The World Goes Round is a celebration of the songs of John Kander and Fred Ebb. It was first staged off-Broadway in 1991 and won lots of awards. I am surprised it has taken so long to cross the Atlantic.
Kander writes the music. Ebb writes the lyrics. They were highly successful. Two of their shows – Cabaret and Chicago -are amongst the greatest Broadway musicals of the 20th century. I also much enjoyed productions of Flora, The Red Menace at the Orange Tree Theatre in Richmond in 1995 and Steel Pier at the Union Theatre in 2012. The Scottsboro Boys, at the Young Vic last year, was a major event and one of the very best musicals of 2013.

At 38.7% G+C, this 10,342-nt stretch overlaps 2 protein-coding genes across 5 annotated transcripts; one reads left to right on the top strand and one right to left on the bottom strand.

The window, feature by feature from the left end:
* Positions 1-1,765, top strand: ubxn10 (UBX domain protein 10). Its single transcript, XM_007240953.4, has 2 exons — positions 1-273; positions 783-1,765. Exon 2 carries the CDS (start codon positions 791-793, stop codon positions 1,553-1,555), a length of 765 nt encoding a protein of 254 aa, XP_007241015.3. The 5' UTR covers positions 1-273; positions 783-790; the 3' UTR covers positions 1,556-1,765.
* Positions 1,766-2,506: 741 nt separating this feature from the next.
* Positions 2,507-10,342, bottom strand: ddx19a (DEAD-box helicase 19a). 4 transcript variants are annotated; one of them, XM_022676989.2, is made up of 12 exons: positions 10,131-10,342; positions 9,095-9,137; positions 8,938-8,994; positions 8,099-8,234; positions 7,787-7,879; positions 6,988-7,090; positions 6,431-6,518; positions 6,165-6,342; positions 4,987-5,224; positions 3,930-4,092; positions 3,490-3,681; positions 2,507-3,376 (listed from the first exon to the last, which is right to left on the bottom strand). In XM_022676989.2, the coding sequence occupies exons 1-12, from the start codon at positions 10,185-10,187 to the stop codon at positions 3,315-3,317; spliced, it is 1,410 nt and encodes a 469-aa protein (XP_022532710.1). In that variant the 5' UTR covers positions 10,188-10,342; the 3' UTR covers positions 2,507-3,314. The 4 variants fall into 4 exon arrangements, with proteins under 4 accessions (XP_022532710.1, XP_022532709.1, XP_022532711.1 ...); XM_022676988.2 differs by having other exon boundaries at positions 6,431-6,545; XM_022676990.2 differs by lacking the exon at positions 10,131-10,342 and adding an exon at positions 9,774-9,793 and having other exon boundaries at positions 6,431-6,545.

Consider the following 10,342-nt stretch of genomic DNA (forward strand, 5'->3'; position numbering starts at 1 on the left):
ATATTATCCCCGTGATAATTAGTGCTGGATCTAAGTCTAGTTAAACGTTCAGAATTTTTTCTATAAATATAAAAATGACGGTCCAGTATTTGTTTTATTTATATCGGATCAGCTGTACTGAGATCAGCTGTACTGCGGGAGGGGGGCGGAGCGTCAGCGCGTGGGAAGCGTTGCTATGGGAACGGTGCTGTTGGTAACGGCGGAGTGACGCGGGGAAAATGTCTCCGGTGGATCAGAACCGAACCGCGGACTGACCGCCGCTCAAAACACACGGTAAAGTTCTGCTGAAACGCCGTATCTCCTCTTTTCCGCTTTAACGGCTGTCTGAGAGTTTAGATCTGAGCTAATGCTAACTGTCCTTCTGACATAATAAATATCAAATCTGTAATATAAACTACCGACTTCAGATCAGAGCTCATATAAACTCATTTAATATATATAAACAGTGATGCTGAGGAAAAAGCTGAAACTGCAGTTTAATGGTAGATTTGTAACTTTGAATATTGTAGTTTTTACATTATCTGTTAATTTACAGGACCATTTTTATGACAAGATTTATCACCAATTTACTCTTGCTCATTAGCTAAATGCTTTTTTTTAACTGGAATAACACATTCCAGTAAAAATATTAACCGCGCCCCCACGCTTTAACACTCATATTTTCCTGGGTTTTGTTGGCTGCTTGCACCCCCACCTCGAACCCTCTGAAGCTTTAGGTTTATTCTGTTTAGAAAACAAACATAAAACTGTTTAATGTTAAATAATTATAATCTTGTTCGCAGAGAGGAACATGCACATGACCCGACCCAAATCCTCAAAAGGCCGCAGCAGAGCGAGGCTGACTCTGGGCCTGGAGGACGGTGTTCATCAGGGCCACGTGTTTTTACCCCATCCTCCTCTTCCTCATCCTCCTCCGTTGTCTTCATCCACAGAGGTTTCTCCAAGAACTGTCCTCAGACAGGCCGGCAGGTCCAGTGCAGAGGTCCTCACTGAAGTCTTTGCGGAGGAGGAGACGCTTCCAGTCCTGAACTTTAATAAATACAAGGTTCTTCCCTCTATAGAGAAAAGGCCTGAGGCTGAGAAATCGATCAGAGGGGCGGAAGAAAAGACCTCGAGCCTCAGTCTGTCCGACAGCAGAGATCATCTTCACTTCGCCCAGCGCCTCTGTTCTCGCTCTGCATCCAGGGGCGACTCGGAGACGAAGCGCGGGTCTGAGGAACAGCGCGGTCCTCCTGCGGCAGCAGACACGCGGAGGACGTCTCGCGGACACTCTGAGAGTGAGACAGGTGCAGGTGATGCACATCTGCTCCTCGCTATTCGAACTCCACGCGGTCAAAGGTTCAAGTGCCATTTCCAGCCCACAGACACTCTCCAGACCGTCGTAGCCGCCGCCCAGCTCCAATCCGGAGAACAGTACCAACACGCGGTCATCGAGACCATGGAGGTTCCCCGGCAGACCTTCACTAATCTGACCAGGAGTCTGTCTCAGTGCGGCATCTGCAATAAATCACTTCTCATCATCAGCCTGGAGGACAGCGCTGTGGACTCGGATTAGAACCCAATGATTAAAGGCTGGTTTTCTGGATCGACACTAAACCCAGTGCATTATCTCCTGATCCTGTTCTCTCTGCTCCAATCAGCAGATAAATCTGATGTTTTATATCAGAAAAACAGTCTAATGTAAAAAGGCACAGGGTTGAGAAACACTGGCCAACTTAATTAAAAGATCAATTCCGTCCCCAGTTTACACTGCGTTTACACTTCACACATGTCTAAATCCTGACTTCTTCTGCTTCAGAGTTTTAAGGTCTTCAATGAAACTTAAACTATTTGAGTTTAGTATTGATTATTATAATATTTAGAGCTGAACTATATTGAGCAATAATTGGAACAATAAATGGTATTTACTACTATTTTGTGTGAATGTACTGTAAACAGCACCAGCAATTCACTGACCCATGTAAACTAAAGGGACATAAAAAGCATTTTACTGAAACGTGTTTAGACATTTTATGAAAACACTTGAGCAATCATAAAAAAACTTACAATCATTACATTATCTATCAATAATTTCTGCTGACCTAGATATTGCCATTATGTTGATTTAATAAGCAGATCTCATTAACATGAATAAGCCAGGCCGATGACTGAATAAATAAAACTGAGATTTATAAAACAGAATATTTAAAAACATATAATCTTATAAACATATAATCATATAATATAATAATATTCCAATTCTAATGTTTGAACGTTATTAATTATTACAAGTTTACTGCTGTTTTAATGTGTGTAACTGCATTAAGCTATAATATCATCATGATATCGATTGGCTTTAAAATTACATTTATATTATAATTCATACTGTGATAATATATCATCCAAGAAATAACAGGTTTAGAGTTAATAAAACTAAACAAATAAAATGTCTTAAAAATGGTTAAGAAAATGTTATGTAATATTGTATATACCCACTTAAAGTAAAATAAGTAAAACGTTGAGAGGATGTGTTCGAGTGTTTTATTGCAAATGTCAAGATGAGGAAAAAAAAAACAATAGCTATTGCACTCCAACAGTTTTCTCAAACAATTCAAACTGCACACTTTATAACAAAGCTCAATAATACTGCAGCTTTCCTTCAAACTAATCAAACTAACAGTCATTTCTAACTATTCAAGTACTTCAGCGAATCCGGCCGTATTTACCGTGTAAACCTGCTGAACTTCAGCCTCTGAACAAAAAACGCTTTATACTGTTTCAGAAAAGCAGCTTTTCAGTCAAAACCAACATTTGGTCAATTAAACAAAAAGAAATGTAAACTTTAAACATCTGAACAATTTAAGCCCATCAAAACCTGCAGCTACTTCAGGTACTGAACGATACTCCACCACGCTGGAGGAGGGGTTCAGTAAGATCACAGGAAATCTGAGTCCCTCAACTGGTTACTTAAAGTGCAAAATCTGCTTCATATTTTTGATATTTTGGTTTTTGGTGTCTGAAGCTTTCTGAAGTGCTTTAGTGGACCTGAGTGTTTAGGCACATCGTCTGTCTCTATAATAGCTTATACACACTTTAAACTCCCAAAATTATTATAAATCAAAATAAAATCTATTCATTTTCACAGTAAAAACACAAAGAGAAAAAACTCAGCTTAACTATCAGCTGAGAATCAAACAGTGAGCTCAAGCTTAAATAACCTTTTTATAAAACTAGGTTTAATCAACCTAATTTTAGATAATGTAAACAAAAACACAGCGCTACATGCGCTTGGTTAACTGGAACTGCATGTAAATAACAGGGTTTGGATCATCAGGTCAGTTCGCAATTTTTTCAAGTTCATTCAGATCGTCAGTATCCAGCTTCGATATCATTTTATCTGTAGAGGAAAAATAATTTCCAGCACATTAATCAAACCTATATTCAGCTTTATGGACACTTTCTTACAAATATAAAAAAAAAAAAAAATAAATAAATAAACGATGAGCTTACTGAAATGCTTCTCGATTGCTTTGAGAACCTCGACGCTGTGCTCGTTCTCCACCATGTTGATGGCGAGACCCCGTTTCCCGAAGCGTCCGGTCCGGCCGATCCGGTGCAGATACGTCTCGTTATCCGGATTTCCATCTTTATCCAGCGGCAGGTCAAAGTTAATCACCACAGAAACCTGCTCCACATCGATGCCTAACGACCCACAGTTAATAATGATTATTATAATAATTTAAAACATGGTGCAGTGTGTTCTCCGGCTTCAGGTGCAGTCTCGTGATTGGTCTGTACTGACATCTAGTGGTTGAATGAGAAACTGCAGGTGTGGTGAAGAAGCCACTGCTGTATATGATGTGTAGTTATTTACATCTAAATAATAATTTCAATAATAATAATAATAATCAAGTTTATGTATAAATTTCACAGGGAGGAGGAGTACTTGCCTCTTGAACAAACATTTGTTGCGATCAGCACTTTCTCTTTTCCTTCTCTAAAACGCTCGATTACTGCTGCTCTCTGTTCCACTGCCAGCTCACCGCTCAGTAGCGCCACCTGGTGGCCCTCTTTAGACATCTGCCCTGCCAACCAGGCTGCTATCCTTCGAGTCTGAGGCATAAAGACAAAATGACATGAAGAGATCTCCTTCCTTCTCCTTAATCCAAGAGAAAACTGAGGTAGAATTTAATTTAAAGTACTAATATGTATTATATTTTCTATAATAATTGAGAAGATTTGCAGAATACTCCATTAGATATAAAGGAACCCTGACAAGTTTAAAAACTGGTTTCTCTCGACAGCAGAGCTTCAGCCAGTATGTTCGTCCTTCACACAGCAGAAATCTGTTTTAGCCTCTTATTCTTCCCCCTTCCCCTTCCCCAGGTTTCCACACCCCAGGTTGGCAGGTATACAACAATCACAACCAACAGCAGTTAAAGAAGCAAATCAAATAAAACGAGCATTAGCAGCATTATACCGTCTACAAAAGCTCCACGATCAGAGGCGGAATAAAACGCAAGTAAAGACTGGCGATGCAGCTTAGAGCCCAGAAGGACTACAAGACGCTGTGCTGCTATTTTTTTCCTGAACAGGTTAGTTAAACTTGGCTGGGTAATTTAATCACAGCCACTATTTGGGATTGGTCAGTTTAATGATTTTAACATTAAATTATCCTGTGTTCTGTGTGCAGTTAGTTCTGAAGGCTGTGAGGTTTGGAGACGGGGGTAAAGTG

The nice thing about the present show is that it is full of melodious and witty songs from their less well-known and forgotten catalogue, such as: Coffee in a Cardboard Cup from 70, Girls, 70; I Don‘t Remember You from The Happy Time; Arthur in the Afternoon from The Act; and How Lucky Can You Get from Funny Lady.
There is a cast of five mature singers and a lively chorus of five young dancers. Emma Francis and Elliot Berry stand out.
Sam Spencer Lane’s angular choreography pays tribute to the distinctive style of Bob Fosse who choreographed so many of Kander and Eb’s shows so brilliantly.
The World Goes Round, directed by Kirk Jameson, is a likeable revue and certainly deserves full houses.
by Robert Tanitch, Mature Times theatre reviewer